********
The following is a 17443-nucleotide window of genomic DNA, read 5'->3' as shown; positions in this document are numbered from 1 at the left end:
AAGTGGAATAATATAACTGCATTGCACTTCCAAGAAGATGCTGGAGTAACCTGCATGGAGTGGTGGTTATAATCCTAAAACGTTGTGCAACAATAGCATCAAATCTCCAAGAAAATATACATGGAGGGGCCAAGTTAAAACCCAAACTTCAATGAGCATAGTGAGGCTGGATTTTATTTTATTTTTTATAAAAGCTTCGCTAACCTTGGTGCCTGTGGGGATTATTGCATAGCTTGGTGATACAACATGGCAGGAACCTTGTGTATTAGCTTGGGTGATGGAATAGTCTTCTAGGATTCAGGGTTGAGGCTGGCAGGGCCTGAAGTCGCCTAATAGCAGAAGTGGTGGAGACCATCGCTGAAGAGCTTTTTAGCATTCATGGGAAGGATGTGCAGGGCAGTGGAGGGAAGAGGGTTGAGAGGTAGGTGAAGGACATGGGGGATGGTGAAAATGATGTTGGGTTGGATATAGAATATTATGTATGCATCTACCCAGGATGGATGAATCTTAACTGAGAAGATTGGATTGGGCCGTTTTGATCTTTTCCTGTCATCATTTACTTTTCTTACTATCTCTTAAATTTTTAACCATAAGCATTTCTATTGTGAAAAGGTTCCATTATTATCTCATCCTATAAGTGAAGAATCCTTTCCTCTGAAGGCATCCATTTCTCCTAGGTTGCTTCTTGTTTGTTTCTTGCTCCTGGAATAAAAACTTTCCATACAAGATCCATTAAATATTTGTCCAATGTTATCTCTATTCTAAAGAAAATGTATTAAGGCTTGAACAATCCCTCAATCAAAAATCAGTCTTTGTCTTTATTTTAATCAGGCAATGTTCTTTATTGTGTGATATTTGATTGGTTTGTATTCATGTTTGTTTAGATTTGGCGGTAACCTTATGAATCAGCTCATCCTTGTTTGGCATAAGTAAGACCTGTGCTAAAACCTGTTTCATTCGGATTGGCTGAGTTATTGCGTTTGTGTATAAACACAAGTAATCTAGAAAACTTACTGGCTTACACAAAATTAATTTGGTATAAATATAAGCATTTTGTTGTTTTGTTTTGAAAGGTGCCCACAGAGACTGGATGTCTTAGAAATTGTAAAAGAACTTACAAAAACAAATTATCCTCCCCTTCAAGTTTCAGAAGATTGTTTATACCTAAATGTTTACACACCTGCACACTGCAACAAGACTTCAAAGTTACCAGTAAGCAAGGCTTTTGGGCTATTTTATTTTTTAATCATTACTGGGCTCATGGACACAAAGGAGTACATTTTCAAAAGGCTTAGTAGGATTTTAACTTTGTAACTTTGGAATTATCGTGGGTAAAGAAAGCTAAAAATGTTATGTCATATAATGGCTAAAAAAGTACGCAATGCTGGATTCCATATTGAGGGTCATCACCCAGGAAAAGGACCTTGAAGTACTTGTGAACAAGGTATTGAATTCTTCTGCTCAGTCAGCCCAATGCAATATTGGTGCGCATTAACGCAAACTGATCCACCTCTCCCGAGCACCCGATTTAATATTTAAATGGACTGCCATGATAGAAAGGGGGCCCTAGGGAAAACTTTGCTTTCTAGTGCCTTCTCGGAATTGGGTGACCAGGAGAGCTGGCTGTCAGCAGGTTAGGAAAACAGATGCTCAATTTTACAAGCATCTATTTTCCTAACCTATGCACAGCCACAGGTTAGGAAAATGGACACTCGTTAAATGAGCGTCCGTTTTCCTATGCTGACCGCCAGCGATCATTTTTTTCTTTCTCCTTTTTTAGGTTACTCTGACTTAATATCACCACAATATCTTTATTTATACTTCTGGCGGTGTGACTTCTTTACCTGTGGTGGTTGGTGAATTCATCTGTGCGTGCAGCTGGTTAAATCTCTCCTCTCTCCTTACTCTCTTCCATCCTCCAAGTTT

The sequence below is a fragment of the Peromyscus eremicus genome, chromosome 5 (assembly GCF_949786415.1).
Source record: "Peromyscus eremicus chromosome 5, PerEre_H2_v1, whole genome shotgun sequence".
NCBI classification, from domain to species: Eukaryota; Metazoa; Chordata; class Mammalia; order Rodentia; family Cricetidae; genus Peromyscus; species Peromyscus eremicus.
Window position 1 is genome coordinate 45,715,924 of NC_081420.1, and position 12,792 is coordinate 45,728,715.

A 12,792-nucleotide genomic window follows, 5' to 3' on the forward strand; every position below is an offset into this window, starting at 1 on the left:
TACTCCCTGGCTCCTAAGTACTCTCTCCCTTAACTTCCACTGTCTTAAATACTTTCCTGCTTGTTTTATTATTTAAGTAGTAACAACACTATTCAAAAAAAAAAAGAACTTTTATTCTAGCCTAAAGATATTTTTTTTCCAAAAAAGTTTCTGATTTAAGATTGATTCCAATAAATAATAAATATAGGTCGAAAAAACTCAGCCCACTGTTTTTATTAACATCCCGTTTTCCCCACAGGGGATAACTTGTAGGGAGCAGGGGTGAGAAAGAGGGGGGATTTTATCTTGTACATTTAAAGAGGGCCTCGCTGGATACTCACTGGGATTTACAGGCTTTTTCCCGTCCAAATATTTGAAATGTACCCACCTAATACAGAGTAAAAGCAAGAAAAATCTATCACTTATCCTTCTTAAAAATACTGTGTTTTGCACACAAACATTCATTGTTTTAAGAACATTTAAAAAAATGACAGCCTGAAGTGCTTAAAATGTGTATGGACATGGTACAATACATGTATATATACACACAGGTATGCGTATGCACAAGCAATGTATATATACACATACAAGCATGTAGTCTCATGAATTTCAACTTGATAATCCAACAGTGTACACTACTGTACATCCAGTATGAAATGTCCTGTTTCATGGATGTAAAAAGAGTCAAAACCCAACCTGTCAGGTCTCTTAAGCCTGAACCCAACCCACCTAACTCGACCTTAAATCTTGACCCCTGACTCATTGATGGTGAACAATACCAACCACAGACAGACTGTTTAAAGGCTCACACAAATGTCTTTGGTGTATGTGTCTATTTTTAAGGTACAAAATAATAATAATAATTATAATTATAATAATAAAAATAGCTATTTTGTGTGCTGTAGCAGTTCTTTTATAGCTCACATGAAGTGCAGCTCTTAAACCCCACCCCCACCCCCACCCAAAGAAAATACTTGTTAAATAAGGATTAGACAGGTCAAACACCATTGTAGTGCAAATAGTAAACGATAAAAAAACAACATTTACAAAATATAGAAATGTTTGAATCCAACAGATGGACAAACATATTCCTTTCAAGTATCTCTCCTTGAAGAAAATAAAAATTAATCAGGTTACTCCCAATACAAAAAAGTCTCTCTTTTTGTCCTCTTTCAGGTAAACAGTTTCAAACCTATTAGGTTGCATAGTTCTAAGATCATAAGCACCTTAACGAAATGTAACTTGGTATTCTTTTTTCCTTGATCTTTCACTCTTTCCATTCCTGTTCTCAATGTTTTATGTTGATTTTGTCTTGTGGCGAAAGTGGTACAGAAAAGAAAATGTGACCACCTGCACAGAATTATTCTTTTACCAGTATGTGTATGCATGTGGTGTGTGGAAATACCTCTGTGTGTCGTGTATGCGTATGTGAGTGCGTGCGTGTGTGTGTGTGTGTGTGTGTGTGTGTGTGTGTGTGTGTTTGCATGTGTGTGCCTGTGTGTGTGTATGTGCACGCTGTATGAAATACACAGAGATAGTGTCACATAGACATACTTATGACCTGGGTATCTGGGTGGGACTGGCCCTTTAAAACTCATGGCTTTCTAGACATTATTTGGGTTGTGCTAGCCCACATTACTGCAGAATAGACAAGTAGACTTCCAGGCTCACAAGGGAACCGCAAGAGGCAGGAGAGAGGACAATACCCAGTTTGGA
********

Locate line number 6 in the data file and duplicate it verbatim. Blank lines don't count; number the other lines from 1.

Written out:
Window position 1 is genome coordinate 45,715,924 of NC_081420.1, and position 12,792 is coordinate 45,728,715.